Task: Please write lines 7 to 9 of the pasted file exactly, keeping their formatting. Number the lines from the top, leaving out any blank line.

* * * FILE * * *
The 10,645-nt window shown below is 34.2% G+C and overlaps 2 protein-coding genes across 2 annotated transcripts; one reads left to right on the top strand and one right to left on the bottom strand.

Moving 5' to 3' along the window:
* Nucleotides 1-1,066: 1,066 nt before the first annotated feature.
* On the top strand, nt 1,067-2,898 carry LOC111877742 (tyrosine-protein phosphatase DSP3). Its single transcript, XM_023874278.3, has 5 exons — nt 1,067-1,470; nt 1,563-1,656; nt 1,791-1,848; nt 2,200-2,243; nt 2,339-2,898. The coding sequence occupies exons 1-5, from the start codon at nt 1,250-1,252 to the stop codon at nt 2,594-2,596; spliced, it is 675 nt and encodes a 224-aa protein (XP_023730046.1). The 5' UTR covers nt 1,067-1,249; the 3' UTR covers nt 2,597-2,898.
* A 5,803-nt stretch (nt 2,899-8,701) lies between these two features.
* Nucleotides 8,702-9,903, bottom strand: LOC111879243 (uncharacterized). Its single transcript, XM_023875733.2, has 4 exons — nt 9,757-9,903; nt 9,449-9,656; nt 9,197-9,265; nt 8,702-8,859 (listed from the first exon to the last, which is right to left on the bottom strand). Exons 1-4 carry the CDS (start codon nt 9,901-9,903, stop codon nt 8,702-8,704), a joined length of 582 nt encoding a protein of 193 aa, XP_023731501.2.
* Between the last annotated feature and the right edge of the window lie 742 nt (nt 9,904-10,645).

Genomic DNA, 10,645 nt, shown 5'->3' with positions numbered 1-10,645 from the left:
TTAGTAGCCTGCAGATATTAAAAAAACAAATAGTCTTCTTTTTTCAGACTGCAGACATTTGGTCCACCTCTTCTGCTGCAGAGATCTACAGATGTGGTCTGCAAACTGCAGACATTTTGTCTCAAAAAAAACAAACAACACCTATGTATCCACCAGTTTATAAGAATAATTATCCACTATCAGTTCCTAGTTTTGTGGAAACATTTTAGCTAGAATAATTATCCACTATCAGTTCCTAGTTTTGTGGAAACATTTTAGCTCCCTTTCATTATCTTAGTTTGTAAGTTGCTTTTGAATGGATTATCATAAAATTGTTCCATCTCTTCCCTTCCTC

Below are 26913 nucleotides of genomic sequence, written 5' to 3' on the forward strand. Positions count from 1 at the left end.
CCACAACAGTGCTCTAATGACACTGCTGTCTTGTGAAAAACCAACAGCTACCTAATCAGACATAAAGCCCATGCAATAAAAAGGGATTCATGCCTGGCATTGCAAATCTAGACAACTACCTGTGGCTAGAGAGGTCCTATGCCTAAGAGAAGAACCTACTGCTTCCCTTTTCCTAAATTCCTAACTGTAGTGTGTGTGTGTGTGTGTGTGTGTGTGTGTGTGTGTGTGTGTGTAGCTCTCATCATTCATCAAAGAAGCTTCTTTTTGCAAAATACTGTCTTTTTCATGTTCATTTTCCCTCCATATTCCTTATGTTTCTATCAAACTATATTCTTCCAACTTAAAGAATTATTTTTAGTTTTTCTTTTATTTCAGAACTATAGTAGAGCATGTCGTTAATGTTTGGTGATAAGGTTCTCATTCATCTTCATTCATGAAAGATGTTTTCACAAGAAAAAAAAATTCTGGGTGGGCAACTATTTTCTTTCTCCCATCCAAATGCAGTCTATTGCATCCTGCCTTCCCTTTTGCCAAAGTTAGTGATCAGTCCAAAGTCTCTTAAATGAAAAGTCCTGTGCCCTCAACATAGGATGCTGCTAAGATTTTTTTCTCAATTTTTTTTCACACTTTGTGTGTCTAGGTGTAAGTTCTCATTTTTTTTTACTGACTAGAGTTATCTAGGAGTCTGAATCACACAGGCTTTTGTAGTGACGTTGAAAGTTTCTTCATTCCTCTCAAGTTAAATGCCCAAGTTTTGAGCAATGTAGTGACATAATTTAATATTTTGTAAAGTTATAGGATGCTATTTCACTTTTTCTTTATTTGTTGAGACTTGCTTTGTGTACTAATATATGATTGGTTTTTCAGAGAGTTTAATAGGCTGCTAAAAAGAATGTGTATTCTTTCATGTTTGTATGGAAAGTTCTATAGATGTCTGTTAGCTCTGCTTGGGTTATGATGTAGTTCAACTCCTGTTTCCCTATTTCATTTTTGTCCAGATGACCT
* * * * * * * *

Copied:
* Between the last annotated feature and the right edge of the window lie 742 nt (nt 9,904-10,645).

Genomic DNA, 10,645 nt, shown 5'->3' with positions numbered 1-10,645 from the left:
TTAGTAGCCTGCAGATATTAAAAAAACAAATAGTCTTCTTTTTTCAGACTGCAGACATTTGGTCCACCTCTTCTGCTGCAGAGATCTACAGATGTGGTCTGCAAACTGCAGACATTTTGTCTCAAAAAAAACAAACAACACCTATGTATCCACCAGTTTATAAGAATAATTATCCACTATCAGTTCCTAGTTTTGTGGAAACATTTTAGCTAGAATAATTATCCACTATCAGTTCCTAGTTTTGTGGAAACATTTTAGCTCCCTTTCATTATCTTAGTTTGTAAGTTGCTTTTGAATGGATTATCATAAAATTGTTCCATCTCTTCCCTTCCTC